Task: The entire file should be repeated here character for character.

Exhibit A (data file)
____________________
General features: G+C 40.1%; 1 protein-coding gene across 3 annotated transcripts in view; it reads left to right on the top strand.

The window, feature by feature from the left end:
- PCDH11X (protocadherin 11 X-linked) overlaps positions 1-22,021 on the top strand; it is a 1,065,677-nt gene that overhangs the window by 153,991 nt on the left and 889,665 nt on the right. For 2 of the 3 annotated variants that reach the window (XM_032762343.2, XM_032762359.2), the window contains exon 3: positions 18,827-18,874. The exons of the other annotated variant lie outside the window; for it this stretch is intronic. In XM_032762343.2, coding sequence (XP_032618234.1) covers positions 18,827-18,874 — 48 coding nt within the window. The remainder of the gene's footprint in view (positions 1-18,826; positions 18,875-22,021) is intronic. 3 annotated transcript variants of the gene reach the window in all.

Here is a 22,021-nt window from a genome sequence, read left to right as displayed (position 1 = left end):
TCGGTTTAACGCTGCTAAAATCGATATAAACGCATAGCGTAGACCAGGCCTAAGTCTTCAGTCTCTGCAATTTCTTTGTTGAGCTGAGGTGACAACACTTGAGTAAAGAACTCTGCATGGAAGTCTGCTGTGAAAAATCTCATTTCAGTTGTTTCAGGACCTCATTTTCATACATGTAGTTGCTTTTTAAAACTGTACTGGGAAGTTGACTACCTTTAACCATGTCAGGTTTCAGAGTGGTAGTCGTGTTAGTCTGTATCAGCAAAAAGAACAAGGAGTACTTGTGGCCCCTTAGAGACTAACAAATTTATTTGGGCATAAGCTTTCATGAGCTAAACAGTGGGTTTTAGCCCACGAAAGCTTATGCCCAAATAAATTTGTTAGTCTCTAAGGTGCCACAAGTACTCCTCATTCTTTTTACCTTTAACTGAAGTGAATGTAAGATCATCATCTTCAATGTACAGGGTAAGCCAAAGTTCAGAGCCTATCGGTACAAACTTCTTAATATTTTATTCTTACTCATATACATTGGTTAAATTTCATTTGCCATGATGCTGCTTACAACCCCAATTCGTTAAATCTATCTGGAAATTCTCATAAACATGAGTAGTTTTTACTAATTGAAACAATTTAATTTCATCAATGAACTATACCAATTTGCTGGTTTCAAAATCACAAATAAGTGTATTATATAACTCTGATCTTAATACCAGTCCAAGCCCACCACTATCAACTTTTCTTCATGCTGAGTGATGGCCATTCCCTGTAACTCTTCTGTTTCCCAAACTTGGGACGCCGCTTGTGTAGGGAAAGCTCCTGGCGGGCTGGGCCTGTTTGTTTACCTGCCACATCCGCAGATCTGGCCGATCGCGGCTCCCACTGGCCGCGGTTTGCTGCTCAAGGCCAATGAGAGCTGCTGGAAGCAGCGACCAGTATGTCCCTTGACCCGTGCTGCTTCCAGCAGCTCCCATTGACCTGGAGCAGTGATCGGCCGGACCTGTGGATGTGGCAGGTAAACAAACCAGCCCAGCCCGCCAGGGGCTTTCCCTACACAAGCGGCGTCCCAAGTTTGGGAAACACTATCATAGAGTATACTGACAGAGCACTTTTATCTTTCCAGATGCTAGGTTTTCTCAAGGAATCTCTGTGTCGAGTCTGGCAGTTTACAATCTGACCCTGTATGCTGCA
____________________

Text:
General features: G+C 40.1%; 1 protein-coding gene across 3 annotated transcripts in view; it reads left to right on the top strand.

The window, feature by feature from the left end:
- PCDH11X (protocadherin 11 X-linked) overlaps positions 1-22,021 on the top strand; it is a 1,065,677-nt gene that overhangs the window by 153,991 nt on the left and 889,665 nt on the right. For 2 of the 3 annotated variants that reach the window (XM_032762343.2, XM_032762359.2), the window contains exon 3: positions 18,827-18,874. The exons of the other annotated variant lie outside the window; for it this stretch is intronic. In XM_032762343.2, coding sequence (XP_032618234.1) covers positions 18,827-18,874 — 48 coding nt within the window. The remainder of the gene's footprint in view (positions 1-18,826; positions 18,875-22,021) is intronic. 3 annotated transcript variants of the gene reach the window in all.

Here is a 22,021-nt window from a genome sequence, read left to right as displayed (position 1 = left end):
TCGGTTTAACGCTGCTAAAATCGATATAAACGCATAGCGTAGACCAGGCCTAAGTCTTCAGTCTCTGCAATTTCTTTGTTGAGCTGAGGTGACAACACTTGAGTAAAGAACTCTGCATGGAAGTCTGCTGTGAAAAATCTCATTTCAGTTGTTTCAGGACCTCATTTTCATACATGTAGTTGCTTTTTAAAACTGTACTGGGAAGTTGACTACCTTTAACCATGTCAGGTTTCAGAGTGGTAGTCGTGTTAGTCTGTATCAGCAAAAAGAACAAGGAGTACTTGTGGCCCCTTAGAGACTAACAAATTTATTTGGGCATAAGCTTTCATGAGCTAAACAGTGGGTTTTAGCCCACGAAAGCTTATGCCCAAATAAATTTGTTAGTCTCTAAGGTGCCACAAGTACTCCTCATTCTTTTTACCTTTAACTGAAGTGAATGTAAGATCATCATCTTCAATGTACAGGGTAAGCCAAAGTTCAGAGCCTATCGGTACAAACTTCTTAATATTTTATTCTTACTCATATACATTGGTTAAATTTCATTTGCCATGATGCTGCTTACAACCCCAATTCGTTAAATCTATCTGGAAATTCTCATAAACATGAGTAGTTTTTACTAATTGAAACAATTTAATTTCATCAATGAACTATACCAATTTGCTGGTTTCAAAATCACAAATAAGTGTATTATATAACTCTGATCTTAATACCAGTCCAAGCCCACCACTATCAACTTTTCTTCATGCTGAGTGATGGCCATTCCCTGTAACTCTTCTGTTTCCCAAACTTGGGACGCCGCTTGTGTAGGGAAAGCTCCTGGCGGGCTGGGCCTGTTTGTTTACCTGCCACATCCGCAGATCTGGCCGATCGCGGCTCCCACTGGCCGCGGTTTGCTGCTCAAGGCCAATGAGAGCTGCTGGAAGCAGCGACCAGTATGTCCCTTGACCCGTGCTGCTTCCAGCAGCTCCCATTGACCTGGAGCAGTGATCGGCCGGACCTGTGGATGTGGCAGGTAAACAAACCAGCCCAGCCCGCCAGGGGCTTTCCCTACACAAGCGGCGTCCCAAGTTTGGGAAACACTATCATAGAGTATACTGACAGAGCACTTTTATCTTTCCAGATGCTAGGTTTTCTCAAGGAATCTCTGTGTCGAGTCTGGCAGTTTACAATCTGACCCTGTATGCTGCA